Thursday, February 9, 2017
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It's amazing how quickly you can get three hundred college men to change their plans on a moment's notice. It happened several times when I was in school. Oh, it's late at night; we're all up in our rooms studying, sleeping, or goofing off, and we're certainly not planning to go out. Yet, within a matter of minutes all three hundred men are out of their rooms and out of the dorm. It's amazing what one fire bell can do, huh? Oh, there was no fire, just an occasional fire drill. But the call summoned us from whatever we were buried in, brought us out of our rooms, and out into the night.
I'm Ron Hutchcraft and I want to have A Word With You today about "Calling Christians Out of Their Room."
Now, you can't read the book of Acts without marveling at the explosive impact of those first Christians. They rocked their city, they saw thousands come to Christ, and they saw people come to Christ daily. They made such an impact it spread across the world and twenty centuries, and guess what? They had the same Savior we have, and the same Holy Spirit living in them! So what happened? Well, let's look at one of those keys to life-changing, city-changing, world-changing Christianity.
Our word for today from the Word of God, Acts 4:31, it says, "And they were all filled with the Holy Spirit and spoke the Word of God boldly. All the believers were one in heart and mind No one claimed that any of his possessions were his own, but they shared everything they had. With great power the Apostles continued to testify to the resurrection of the Lord Jesus, and much grace was upon them all" If you compare this chapter with chapter 2, it says in just three verses, they were together, together, together. Three times it says that. See, these people had a life or death message to deliver. They realized the urgency and the enormity of getting the Gospel out to an area that was unreached, and they knew they had to work on it together.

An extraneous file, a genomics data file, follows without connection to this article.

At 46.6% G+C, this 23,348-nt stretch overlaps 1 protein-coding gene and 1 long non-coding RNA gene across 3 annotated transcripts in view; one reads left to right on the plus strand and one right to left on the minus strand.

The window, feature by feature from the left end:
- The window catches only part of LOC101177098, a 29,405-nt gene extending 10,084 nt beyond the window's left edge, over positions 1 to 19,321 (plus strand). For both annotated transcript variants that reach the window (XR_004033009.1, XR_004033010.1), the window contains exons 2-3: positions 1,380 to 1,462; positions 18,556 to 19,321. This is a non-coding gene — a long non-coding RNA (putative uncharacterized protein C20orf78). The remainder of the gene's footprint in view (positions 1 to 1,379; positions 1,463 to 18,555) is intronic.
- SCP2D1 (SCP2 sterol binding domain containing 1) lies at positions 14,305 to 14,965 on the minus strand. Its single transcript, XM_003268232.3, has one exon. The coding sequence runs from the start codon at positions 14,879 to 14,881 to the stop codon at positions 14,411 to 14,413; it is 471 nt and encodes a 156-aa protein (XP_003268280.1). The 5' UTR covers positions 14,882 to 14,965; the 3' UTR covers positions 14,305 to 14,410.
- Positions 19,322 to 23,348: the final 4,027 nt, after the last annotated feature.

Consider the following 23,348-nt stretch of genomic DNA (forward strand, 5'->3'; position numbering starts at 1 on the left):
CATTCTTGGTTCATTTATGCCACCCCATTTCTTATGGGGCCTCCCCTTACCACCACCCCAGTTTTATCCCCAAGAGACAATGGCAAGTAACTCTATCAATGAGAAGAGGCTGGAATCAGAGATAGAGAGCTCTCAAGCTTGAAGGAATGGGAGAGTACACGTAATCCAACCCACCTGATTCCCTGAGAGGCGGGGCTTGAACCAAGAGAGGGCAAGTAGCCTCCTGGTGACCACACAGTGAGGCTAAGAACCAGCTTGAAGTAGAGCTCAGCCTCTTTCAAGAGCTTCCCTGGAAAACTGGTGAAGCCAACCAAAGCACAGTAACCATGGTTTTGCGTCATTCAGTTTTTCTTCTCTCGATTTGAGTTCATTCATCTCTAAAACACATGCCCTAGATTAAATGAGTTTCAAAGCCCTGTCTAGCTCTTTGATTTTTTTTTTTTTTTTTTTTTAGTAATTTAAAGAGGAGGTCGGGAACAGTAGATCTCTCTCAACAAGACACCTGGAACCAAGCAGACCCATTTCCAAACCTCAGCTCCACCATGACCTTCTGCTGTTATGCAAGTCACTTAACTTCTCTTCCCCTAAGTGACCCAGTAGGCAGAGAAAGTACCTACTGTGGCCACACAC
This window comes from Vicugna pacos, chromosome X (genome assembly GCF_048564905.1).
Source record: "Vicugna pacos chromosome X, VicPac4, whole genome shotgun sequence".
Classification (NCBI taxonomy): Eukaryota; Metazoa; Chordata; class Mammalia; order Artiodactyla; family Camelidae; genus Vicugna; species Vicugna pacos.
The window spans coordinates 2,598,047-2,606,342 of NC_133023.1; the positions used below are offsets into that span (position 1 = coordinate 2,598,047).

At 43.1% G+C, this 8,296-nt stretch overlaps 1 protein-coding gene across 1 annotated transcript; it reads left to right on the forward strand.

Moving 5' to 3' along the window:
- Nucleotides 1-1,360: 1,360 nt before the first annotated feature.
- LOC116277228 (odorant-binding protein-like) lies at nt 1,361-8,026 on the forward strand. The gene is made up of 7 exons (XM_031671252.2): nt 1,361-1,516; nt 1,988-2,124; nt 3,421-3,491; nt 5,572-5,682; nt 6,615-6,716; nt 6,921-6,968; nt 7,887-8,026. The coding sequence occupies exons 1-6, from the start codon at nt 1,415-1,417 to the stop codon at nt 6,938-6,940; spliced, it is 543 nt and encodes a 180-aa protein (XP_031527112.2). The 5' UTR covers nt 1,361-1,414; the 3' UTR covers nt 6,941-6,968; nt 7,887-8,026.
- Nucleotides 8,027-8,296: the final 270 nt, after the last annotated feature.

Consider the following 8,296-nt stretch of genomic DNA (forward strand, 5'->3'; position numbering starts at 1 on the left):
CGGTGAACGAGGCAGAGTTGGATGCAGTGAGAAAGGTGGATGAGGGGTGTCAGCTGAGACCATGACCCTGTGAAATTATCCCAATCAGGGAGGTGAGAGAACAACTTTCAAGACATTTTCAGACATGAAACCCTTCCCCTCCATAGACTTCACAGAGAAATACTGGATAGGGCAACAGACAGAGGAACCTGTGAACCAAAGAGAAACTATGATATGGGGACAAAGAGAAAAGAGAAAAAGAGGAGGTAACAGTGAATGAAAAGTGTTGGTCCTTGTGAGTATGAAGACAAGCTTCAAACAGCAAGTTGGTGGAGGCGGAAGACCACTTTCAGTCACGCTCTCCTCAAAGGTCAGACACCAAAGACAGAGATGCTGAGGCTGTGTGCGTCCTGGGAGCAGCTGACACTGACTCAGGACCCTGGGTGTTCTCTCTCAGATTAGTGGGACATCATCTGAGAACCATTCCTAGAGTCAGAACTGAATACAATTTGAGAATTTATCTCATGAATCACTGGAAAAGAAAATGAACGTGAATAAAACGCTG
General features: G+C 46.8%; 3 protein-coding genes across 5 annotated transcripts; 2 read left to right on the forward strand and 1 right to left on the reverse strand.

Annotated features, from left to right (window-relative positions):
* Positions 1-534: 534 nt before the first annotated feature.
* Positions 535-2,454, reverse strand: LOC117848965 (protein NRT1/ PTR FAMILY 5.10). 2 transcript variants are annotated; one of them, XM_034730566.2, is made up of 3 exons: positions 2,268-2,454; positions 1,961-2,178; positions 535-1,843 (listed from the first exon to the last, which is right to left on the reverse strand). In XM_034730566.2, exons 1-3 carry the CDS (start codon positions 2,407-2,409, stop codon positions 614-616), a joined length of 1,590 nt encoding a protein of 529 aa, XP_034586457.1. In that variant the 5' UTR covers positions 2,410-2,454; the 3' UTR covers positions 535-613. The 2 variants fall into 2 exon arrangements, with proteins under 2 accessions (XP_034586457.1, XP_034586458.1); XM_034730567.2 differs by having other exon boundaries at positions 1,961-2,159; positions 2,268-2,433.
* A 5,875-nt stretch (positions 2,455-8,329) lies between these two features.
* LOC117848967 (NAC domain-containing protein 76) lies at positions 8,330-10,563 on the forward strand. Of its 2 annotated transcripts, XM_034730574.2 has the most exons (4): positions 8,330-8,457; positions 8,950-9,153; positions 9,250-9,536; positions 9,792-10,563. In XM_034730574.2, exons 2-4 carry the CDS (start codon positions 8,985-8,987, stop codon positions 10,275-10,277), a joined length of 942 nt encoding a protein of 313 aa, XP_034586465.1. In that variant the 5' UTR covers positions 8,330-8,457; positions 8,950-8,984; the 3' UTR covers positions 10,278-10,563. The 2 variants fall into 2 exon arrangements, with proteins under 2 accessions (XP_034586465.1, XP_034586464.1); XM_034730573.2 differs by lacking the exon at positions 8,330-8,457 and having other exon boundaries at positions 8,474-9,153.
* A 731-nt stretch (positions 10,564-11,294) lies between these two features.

C. S. Lewis suggested that Christianity is like this big house. And I'm going to borrow from his example and add to it a little. Everybody enters the house through the same long hallway. In that corridor you've got the cross and the empty tomb. We all went there to get our sins forgiven, and that's how we came to Christ. Now, off the hall are a lot of little rooms. Not long after we come in the center corridor we find that we like one of those rooms and we go in it, and we stay there like college students on a busy night of studying.
In one of the rooms off the central corridor they're sprinkling people to baptize them, in another room they're dunking them, in another room they're speaking in tongues, in another room they're talking about people who speak in tongues. You know, in our rooms, we spend a lot of time on our group's distinctive; the things that make us, us; things that tend to divide us from the folks in the other rooms. Meanwhile, just outside the front door thousands are dying without Christ!
There is one call that has the power to do what the fire alarm did in our dorm that night and summoned us from our individual rooms to go out together. It is the call of Jesus to seek and save those who are lost. They need to be brought to the center corridor that we all claim, to get to the cross to have their sins forgiven, and the empty tomb to meet their living Savior. While we've been busy building our Christian sub-cultures we've lost our culture. One third of Americans say they've had no religious training, half of them say they're giving their children no religious training. Most of the people around know almost nothing about our Book or our Savior. Could it be it's because we've lost one of the powerful words of the early church-together?
This is a time for ordinary believers to look out the window and see the urgency and the enormity of reaching the lost out there and to begin to pull people out of their little rooms, out of their denominational and doctrinal turfs, to join in urgent prayer together for the lost, and aggressive plans to work together to reach them.
The Lord is sounding the alarm! If we hear His cry for harvest workers, we'll be out of our little room and pulling others out of theirs to rescue the people who are dying just outside.